UJBL: If we’re talking about non-residents, they need to open bank accounts in Ukraine, which is also a fairly long procedure. How does this happen in practice?
G. T.: Now there are different ways. Indeed, non-residents need to open accounts. But now it’s easier. A foreign citizen can easily open an investment account in Ukraine by translating his/her passport and obtaining a tax identification code. For a foreign company, the procedure is more complicated: you need to get a certificate from the State Tax Service, register, and prove to the bank that the company is not an offshore company. This is not simple, but quite a workable procedure.
UJBL: How willing are non-resident individuals to invest in projects under construction, such as housing complexes?
G. T.: Willing enough. If we are talking about Odesa Region, it is mainly Israelis and Turks. By way of exception, French and Americans.
For Israelis, Odesa is interesting economically and mentally, it is quite close and convenient from the point of view of logistics. At the same time, when events occurred in 2014 and the war began, they were not afraid of these events at all. In addition, buying an apartment for USD 50,000-70,000-100,000 is a fairly low entry threshold, since in Israel the cost of real estate starts from USD 150,000. The second argument is the fairly high level of profitability — from 5% per annum.
We participated in the creation of several products where Israeli citizens could buy apartments in houses under construction. These were facilities fully verified by Ukrainian and Israeli lawyers, the so-called “controlled sales scheme”. In Kyiv, one such complex has already been commissioned, and in Odesa, it is currently under construction.
UJBL: Recently, there are many different kinds of scandals with developers. The most resonant one this year is UkrBud. What legal mechanisms exist to protect a client, including a non-resident, from such stories?
G. T.: The developers that this happens to are divided into two categories. The first includes outright scammers, as was Elita Centre in its time. For example, in Odesa, there were such houses when apartments were sold 2 or 3 times. The second category includes those who were caught in the economic crises of 2008 and 2014 when customers stopped paying.
The mechanism that we have chosen for foreign investors is gradual financing, which is linked to the stage of completion of work. We have several such projects when we agree with the developer that the financing will be received as the work is completed. There is a special company that monitors the progress of work every month. This helps to minimize the risks of investors because if at some point the work ends, there is money to finish the building of this facility. This is so-called controlled construction. Our legislation provides for this idea in the form of financing funds, which should monitor where the money is sent. Unfortunately, they don’t work for us.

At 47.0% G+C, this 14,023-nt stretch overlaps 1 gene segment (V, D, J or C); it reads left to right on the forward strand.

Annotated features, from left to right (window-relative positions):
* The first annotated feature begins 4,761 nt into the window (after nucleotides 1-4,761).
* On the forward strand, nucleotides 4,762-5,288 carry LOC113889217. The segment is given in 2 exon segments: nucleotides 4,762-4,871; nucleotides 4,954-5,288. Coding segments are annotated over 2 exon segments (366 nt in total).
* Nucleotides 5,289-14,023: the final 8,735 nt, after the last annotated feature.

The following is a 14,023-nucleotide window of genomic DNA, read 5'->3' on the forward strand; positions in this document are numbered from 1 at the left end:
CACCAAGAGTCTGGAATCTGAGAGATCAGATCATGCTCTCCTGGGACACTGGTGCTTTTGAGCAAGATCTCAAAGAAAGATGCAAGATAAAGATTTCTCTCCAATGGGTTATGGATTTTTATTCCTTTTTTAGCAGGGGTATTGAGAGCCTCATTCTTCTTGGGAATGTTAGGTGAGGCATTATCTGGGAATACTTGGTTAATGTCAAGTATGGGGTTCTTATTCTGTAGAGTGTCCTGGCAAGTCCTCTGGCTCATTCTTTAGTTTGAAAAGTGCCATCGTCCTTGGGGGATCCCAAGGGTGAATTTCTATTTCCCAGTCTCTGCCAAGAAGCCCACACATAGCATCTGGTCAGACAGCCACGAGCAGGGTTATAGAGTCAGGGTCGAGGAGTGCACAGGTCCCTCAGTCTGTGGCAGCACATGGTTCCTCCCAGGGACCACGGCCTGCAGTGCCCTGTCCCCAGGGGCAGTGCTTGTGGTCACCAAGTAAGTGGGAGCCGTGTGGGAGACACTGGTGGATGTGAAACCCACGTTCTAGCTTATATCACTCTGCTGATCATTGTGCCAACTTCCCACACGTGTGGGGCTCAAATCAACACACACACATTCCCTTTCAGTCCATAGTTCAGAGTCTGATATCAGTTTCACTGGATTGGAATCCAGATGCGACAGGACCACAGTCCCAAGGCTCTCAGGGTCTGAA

UJBL: Have you ever had disputes in your practice between an investor and a developer? What are the most typical cases, and in whose favor do Ukrainian courts decide?
G. T.: We have faced different situations. For example, when an apartment did not match what was stated, had defects, other materials during construction, etc. In most cases, we still had settlement agreements and sought compensation from developers.
There were cases when nothing could be proved. For example, if a person bought an apartment in a building that promised a swimming pool, gym, but the contract did not specify this. Unfortunately, quite often the maintenance cost is not specified. We have a number of disputes when residents of the house are surprised to learn that they have a tariff three times more than is generally accepted for some reason. The problem is that this is not specified at the beginning. For objective reasons, it is often difficult for a developer to calculate what the rates will be in 2-3 years. And many developers use this as a source of additional income.
UJBL: Which investors are currently prevailing in the commercial real estate sector in Odesa?
G. T.: In fact, these are mostly local investors. For foreigners, commercial real estate carries more risks. This is due to the need to work more quickly with such real estate, which is quite difficult due to the fact that it is not located in Ukraine. Therefore, there are quite a few foreign investors in commercial real estate at present.
UJBL: What is the approximate profitability for commercial real estate?
G. T.: Let’s just say that for a good market it is 10% per annum. More liquid facilities are sold with a profit margin of 6-8%. Facilities with a profit margin of 10% or more — either with some bad history or require additional effort.